ALTERNATE PERSPECTIVE: A POSTMODERN READING
The terms “Postmodernism,” “Poststructuralism,” and “Deconstruction” are complex and broad terms that describe movements in America that developed in the late 1960s and have affected a number of academic and intellectual disciplines. Certain key theorists are associated with the movement: Jacques Derrida, Julia Kristeva, Roland Barthes, Jean Baudrillard, and Michel Foucault. American literary scholars such as Paul de Man, J. Hillis Miller, and Barbara Johnson argued for including these European movements in American literary theory.
These movements share a rejection of modernist ideas about how knowledge is constructed, how meaning is made, and how viewers or readers understand texts. With regard to postmodern literary criticism, postmodernists and poststructuralists argue against any universal meaning that transcends, or is separate from, language. In practical terms, “deconstructing” a text is based on the assumption that “a text has multiple interpretations and that it allows itself to be reread and thus reinterpreted countless times,” and that “[u]ltimately, a text’s meaning is undecidable” (Bressler 129).
One poststructural concept can be applied particularly to Bradbury’s Death Is a Lonely Business: the concept expressed by Michel Foucault in his essay “What Is an Author?” (Davis and Schleifer). Foucault’s essay analyzes the different concepts and meaning assigned to the word “author,” which means more than just the proper name of the person who is believed to be the one who produced a text. The “author” is also a function—partly a function of privilege (as compared to “writers,” authors create “literature”) and partly of classification. The function of the author changes over time and varies among different cultures, so there is no single or simple meaning for the word “author.” Foucault traces different meanings through several centuries, analyzing the different functions associated with authors assigned to different categories (such as “sacred,” “scientific,” “poetic,” etc.).
Critics and reviews that focus more on Death Is a Lonely Business as a “murder mystery” ignore its autobiographical elements. The book is the first of three autobiographical texts in which Bradbury the “author” presents himself as an adult character, not as the child of his earlier autobiographical fantasies. Read as a murder mystery, this novel breaks some conventional rules to focus more on characters and images as well as fantastic elements.
However, the novel can also be read as a postmodern text, one in which the author, “Ray Bradbury,” whose name appears on the title page of the novel, deconstructs the notions of the author as a stable figure and genres as simple categories. Within the pages of the book (a material object which can be purchased), the Narrator of the novel, who never gives his “proper name,” is engaged in writing a novel that he titles Death Is a Lonely Business after his first encounter with the murderer (15). Both the actual novel published by “Bradbury” the author and the novel being written by the Narrator of the story have the same title.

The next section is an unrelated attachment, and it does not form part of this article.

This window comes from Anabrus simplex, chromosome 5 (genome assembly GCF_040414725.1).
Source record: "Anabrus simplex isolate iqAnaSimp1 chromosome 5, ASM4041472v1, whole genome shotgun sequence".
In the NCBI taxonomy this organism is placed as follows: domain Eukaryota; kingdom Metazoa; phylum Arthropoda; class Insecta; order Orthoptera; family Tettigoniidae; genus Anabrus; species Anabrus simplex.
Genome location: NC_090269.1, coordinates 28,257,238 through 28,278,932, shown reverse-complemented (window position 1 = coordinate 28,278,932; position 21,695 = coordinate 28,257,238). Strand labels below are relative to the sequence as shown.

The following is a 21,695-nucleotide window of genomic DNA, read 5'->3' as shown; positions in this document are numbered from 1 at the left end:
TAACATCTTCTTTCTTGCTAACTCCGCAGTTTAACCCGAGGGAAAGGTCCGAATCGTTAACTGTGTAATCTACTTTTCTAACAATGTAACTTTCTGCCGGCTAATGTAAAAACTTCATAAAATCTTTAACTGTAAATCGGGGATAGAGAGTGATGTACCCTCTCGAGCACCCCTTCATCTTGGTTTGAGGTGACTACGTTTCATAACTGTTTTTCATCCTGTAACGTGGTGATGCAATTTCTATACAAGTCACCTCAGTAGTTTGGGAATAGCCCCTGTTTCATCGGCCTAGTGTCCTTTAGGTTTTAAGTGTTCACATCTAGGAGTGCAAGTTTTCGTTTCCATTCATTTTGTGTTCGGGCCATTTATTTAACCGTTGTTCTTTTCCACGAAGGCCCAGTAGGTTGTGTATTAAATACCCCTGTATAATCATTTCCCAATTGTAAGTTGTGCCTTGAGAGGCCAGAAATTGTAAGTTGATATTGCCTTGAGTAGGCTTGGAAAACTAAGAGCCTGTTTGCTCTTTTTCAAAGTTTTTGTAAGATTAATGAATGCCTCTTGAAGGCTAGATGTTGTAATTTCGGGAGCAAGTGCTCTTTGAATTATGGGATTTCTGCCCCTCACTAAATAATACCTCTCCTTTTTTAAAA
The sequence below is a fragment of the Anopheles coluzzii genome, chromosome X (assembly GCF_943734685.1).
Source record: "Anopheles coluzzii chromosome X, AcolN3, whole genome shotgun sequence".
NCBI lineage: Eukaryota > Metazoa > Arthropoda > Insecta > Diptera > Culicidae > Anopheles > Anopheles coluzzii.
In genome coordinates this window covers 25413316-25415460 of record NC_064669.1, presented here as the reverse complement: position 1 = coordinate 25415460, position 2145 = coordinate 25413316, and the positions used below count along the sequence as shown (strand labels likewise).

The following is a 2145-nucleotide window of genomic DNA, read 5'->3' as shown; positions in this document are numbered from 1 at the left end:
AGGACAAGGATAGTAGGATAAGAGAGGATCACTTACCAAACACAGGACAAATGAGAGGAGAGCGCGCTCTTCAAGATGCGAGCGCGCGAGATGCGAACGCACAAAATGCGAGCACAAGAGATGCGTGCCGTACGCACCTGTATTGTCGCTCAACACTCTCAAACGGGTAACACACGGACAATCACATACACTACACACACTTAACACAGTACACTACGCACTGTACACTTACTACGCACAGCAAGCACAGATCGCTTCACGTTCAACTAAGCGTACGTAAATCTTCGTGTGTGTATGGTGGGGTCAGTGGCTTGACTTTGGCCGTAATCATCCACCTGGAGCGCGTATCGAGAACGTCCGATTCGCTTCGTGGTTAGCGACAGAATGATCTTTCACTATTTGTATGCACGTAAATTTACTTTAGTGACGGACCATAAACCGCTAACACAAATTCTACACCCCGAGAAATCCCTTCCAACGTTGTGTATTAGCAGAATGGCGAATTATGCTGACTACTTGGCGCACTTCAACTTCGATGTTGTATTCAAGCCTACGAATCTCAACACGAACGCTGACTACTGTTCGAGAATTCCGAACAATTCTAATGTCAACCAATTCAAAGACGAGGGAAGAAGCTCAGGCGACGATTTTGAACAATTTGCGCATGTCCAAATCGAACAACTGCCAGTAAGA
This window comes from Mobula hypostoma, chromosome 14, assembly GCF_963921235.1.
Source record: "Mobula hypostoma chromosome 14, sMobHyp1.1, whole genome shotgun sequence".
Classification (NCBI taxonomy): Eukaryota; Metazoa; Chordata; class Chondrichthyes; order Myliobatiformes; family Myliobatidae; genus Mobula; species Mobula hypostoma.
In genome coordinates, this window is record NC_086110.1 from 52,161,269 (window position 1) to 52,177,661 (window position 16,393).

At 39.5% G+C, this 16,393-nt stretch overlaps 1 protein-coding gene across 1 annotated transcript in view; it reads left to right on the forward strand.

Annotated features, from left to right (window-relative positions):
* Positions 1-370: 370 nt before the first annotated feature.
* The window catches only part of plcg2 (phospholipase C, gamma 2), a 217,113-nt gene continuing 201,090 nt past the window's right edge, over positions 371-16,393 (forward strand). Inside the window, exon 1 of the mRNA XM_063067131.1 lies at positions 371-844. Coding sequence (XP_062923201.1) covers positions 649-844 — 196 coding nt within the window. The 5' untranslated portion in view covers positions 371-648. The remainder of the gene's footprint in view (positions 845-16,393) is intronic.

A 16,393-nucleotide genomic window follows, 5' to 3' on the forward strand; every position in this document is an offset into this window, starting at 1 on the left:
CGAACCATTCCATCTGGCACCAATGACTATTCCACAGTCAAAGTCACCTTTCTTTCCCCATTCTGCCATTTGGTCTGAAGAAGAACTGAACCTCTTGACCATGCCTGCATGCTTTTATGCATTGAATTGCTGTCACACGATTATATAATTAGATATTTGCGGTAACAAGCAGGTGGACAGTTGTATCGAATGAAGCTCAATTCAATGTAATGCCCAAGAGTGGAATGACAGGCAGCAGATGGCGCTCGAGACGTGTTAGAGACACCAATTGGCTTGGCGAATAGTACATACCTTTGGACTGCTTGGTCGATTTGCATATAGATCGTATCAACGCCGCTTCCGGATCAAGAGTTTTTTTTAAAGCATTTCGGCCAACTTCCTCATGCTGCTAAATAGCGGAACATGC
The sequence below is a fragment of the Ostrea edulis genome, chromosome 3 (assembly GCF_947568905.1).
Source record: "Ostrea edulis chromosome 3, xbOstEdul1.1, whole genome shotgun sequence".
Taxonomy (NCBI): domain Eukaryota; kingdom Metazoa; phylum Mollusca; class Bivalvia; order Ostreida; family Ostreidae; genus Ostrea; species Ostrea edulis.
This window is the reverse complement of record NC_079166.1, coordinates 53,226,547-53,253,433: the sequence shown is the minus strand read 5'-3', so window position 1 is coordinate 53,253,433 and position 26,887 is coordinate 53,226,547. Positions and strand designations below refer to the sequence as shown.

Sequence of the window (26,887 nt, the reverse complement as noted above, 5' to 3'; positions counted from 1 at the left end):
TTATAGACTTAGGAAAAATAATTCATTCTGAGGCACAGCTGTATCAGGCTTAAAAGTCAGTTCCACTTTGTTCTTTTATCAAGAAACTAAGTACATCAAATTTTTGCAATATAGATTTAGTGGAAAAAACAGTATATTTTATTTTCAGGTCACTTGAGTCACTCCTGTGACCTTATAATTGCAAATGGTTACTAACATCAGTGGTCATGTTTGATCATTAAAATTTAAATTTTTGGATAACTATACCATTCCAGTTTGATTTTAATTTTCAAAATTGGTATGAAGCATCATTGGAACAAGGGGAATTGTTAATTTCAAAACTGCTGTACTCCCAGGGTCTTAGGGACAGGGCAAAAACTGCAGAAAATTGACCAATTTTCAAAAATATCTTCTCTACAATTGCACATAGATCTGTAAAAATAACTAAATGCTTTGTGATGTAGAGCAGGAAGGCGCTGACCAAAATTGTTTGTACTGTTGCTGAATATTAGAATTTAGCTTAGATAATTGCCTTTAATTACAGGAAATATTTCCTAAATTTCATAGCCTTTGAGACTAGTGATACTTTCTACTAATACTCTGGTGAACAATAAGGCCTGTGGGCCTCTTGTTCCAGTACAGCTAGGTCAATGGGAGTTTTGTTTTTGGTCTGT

The extent to which Bradbury deconstructs the genre boundaries is shown in how the mystery plot is not resolved in any way that will be familiar to readers of the genre. The lack of closure at the end, the questions about the murderer’s chosen victims, the lack of reliance upon clues, the transformation of the police lieutenant into a writer, and the fact that successful completion of novels save the Narrator and Elmo Crumley from the midnight visitations are all ways in which Bradbury deconstructs mystery conventions and focuses on writing based on a shifting sense of self. Additionally, the novel’s insistence that stories about life and death (“murder mysteries”) need to be considered in close association with other texts about life and death (“literature”), shown by the literary knowledge of the Narrator and Elmo Crumley, is another way in which genre conventions and relative status are dissolved.
A large portion of the novel is autobiographical in nature. The Narrator’s life in Venice, California, the stories he writes (and sells) during the course of the novel, his fiancée, and his sudden breakthrough from selling to pulp magazines to being published in the glossy mainstream magazines are all also part of the biographical information published about Bradbury. No sources about Bradbury’s life include his solving a number of murders during this time, however, so those elements are part of the mystery plot. Refusing to assign a proper name to the character of the Narrator and building in the multiple layers of “novels” break down binary distinctions that readers may have counted on existing, especially those that clearly establish authors of fictions as different from authors of nonfiction or those that separate an author’s life from his books.
A Graveyard for Lunatics (1990):
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